"My own name, Shawmut, had obviously been tampered with. The tampering was done long years before my father landed in America by his brother Pinye, the one who wore pince-nez and was a music copyist for Sholom Secunds. The family must have been called Shamus or, even more degrading, Untershamus. The untershamus, lowest of the low in the Old World synagogue, was a quasi-unemployable incompetent and hanger-on, tangle-bearded and cursed with comic ailments like a large hernia or scrofula, a pauper's pauper. 'Orm,' as my father would say, 'auf steiffleivent.' Stieffleivent was the stiff linen-and-horsehair fabric that tailors would put into the lining of a jacket to give it shape. There was nothing cheaper. 'He was so poor that he dressed in dummy cloth.' Cheaper than a shroud. But in America Shawmut turns out to be the name of a chain of banks in Massachusetts." (16)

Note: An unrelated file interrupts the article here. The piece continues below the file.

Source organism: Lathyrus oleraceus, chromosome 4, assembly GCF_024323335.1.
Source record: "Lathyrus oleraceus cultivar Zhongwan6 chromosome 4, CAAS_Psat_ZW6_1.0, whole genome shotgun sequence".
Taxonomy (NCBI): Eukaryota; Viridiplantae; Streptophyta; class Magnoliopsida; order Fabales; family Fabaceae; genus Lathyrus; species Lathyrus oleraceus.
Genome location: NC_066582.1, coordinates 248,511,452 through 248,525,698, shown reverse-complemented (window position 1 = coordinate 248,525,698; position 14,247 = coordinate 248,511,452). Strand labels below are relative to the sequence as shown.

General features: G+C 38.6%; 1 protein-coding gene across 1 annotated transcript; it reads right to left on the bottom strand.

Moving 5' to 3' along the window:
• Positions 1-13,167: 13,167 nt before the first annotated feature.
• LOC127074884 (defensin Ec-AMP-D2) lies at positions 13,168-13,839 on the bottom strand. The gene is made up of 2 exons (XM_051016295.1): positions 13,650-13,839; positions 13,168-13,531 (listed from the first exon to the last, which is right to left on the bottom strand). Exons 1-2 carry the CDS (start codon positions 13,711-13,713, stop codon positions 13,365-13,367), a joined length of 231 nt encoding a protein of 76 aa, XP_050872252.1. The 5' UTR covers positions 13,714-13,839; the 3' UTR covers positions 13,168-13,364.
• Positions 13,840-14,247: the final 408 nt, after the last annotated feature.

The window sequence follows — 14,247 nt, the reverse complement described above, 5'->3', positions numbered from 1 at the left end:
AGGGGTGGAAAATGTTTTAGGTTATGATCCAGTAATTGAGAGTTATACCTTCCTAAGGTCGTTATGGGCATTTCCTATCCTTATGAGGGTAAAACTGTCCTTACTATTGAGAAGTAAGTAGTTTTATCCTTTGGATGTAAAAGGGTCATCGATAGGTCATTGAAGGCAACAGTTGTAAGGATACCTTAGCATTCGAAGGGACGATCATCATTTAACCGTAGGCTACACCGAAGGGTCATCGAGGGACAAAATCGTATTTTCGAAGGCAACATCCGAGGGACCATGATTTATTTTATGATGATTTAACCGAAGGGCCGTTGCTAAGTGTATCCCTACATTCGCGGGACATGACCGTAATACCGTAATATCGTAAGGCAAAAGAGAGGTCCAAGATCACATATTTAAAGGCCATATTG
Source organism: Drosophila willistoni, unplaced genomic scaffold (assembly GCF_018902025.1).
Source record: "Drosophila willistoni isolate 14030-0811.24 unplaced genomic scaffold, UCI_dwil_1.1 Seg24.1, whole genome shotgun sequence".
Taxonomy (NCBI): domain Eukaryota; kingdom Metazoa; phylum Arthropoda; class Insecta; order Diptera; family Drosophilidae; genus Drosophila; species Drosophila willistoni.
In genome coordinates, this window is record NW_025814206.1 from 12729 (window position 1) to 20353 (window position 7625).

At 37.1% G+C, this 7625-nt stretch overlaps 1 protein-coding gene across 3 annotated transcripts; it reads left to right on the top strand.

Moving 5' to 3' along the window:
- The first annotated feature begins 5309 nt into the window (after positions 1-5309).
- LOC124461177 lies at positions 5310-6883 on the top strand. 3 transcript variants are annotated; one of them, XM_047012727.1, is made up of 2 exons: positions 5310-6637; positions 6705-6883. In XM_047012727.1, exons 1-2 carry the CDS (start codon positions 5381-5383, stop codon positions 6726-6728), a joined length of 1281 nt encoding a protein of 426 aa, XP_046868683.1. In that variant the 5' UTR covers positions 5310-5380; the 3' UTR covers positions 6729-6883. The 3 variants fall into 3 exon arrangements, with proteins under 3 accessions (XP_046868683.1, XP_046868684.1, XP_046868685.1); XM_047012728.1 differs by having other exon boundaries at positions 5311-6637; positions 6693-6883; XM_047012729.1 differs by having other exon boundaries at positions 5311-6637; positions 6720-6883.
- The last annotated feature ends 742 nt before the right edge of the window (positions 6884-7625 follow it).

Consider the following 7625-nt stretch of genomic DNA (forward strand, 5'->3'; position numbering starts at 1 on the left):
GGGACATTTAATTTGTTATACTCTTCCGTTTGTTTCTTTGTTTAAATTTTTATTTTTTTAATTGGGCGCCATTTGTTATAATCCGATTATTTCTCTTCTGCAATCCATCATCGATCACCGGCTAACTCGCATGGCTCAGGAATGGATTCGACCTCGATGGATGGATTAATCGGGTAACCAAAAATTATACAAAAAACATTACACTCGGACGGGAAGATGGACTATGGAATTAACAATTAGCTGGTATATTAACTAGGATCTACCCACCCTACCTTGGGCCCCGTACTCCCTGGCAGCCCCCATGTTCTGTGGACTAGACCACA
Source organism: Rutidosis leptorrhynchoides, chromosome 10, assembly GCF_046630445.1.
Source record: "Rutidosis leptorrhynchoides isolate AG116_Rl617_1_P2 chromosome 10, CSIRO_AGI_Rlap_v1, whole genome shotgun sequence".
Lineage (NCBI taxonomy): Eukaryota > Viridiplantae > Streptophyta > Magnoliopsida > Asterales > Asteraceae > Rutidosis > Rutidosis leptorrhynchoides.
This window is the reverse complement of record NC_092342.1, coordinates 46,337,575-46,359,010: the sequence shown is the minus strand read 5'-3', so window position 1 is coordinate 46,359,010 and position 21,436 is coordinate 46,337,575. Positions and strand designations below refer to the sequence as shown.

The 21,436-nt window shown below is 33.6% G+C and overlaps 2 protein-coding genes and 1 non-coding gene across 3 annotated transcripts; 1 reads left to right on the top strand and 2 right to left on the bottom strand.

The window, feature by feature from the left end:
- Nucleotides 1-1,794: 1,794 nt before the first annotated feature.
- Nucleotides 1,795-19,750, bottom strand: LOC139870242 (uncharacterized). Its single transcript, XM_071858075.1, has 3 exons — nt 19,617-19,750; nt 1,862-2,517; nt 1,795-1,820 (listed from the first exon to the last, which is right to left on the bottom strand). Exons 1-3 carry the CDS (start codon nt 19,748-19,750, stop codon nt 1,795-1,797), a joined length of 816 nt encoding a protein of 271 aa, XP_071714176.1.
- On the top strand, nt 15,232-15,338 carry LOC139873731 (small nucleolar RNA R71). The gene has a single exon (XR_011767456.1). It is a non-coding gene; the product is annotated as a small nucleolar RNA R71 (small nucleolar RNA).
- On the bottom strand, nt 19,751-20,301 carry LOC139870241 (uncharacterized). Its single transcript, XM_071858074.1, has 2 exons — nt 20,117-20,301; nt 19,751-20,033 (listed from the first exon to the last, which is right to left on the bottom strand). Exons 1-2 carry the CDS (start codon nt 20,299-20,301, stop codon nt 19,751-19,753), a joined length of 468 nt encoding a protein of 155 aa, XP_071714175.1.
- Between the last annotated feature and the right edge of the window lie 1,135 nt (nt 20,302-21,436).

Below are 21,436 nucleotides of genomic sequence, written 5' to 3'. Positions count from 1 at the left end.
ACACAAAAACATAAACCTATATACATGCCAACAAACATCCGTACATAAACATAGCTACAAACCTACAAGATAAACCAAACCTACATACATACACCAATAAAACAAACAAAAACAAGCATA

Bellow, Saul. "Him With His Foot in His Mouth", from Him With His Foot in His Mouth and Other Stories. New York: Viking Penguin Inc., 1984 (1974).